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    I happen to know a 70+ gentleman nearby that will pass a group of "pups"on a mtn woods fire.He is in top physical shape and can do more work on less air than many half his age.So I guess I don't agree 100%. Slayer you must be one of the fortunate few to have sufficent staff to do everything you have to do.We utilize quite a few 50-60 year olds to manage the "pool",set up draft sites,Logistics co-ordination and other necessary functions.Properly managed I think you can serve into your 60's with no long term effects. T.C.

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    Basing your opinion solely on the age of the firefighter is not a prudent thing to do.
    If a person can pass the required testing to get on or remain on a fire department, then that's how it should be.
    Are you saying that it is more acceptable to have someone 39 years old going down due to a heart attack than it is for someone who is 70?
    My decision would be based on ability and physical fitness. Age would be one of the last things I would consider; if I considered it at all.
    Anyone else notice that the size of bunker gear seems to be getting bigger? And not because we are getting candidates that are more muscular?
    Thought so.
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    ..........
    Last edited by StLRes2cue; 11-16-2005 at 10:29 PM.

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    I'm with CR on this one. We are a small volley dept and have a few people that wouldn't pass muster in the city, but we cannot afford to send them packing, so we make allowances. In the end, it comes down to your fitness evaluations, fit tests, and skills competency to determine which roles you can and can't fill on the fireground.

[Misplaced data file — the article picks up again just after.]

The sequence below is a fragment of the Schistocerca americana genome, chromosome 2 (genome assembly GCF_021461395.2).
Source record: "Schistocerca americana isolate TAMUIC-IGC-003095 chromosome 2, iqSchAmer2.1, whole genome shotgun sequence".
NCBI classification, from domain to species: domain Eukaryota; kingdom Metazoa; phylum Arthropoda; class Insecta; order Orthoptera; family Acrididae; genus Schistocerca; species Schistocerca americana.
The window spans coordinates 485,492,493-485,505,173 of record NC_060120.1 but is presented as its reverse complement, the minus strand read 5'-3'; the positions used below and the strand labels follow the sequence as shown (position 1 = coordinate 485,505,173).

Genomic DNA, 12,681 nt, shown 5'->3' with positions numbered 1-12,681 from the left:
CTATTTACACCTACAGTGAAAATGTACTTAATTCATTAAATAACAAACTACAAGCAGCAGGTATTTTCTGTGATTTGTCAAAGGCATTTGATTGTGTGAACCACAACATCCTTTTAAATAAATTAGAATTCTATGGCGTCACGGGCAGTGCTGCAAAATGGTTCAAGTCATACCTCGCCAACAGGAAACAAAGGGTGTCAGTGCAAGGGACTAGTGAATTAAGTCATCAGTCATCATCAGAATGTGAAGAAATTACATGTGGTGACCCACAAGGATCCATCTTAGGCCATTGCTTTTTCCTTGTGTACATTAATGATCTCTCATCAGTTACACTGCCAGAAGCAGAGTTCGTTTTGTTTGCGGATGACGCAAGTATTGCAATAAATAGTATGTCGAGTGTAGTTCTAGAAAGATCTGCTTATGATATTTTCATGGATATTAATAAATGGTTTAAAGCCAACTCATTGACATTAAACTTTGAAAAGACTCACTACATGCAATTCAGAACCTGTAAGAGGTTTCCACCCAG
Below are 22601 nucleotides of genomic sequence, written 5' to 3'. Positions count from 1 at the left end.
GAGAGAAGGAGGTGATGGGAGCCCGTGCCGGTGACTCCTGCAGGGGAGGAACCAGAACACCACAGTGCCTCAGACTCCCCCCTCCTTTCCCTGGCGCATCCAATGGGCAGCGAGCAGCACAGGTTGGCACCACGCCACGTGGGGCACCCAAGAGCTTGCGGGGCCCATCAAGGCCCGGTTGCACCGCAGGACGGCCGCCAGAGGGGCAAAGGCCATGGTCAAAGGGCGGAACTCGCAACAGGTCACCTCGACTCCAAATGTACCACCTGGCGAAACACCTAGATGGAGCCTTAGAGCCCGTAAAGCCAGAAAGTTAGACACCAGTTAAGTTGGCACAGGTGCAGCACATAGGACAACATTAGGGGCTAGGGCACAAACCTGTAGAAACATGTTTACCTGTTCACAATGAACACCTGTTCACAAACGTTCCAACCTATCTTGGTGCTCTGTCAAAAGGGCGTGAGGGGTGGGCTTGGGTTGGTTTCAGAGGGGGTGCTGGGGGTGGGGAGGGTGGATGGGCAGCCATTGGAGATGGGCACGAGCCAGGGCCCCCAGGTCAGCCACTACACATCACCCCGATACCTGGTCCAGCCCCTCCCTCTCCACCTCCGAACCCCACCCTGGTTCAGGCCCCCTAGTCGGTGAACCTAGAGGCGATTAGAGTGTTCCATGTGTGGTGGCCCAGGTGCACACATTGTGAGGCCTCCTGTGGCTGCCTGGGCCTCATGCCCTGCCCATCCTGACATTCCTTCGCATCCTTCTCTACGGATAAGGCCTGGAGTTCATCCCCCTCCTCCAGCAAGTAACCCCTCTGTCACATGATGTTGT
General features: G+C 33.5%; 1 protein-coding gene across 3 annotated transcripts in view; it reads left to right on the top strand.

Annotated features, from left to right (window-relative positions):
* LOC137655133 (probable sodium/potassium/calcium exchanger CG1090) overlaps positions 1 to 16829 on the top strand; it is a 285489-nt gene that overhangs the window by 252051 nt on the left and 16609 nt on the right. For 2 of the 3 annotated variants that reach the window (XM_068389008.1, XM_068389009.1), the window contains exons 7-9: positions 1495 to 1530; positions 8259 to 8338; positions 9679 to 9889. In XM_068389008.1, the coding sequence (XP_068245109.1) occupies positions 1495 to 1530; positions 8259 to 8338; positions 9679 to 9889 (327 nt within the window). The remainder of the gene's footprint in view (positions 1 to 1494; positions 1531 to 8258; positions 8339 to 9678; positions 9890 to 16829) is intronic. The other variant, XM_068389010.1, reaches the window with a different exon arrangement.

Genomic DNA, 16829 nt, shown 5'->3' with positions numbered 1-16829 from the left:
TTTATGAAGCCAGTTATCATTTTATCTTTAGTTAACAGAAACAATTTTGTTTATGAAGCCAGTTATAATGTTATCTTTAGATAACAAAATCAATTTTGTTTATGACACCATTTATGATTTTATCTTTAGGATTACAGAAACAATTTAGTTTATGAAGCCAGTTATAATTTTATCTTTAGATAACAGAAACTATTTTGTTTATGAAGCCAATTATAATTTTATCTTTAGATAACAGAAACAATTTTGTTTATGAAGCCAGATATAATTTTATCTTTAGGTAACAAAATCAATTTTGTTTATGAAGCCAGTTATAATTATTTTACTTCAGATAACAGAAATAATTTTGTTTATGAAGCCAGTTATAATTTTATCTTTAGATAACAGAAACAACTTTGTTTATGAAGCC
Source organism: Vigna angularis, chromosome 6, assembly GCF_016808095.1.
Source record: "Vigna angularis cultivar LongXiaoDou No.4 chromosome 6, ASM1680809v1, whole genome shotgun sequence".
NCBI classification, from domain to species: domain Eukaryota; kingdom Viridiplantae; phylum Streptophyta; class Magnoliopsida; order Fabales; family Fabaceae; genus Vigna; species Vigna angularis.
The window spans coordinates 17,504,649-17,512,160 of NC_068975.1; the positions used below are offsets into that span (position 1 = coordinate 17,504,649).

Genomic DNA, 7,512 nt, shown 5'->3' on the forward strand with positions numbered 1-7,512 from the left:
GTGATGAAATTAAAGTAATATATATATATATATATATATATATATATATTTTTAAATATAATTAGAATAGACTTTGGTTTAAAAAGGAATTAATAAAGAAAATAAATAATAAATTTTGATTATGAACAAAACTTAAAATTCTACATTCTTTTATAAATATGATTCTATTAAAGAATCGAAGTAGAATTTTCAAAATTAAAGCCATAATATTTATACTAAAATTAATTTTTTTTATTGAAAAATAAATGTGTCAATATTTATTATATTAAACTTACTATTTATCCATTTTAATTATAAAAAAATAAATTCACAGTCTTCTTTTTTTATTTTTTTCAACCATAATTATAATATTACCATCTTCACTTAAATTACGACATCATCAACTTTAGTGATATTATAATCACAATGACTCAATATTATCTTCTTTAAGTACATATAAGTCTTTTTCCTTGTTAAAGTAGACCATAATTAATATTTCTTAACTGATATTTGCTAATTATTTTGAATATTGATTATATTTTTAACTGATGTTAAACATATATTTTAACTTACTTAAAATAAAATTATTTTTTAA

And as for the specific age limit. In our mtn resort environment that values physical fitness, here are a few examples of "elderly" locals.

    The most senior member of the mountains Ski Patrol department just turned 70. He runs a ranch in the summer time, and assists the local SAR team as much as he can. And while his abilities are certainly diminished from when he was 30, he can out ski, climb, rope, or work 2/3 of that very capable team.

    My neighbor, the father of our Captain and Training Officer, is mid-sixties. He climbs 4000' peaks to backcountry ski at least twice a week. He kayaks, and mtn bikes. In the summer, he works on a foresty FF crew. A few years years ago, he biked across Russia.

    My uncle also just turned 70. Last summer to celebrate, he biked across Canada. He regularly takes 200-400km bike rides just to visit family or see something new. He still hits the gym at least three times a week.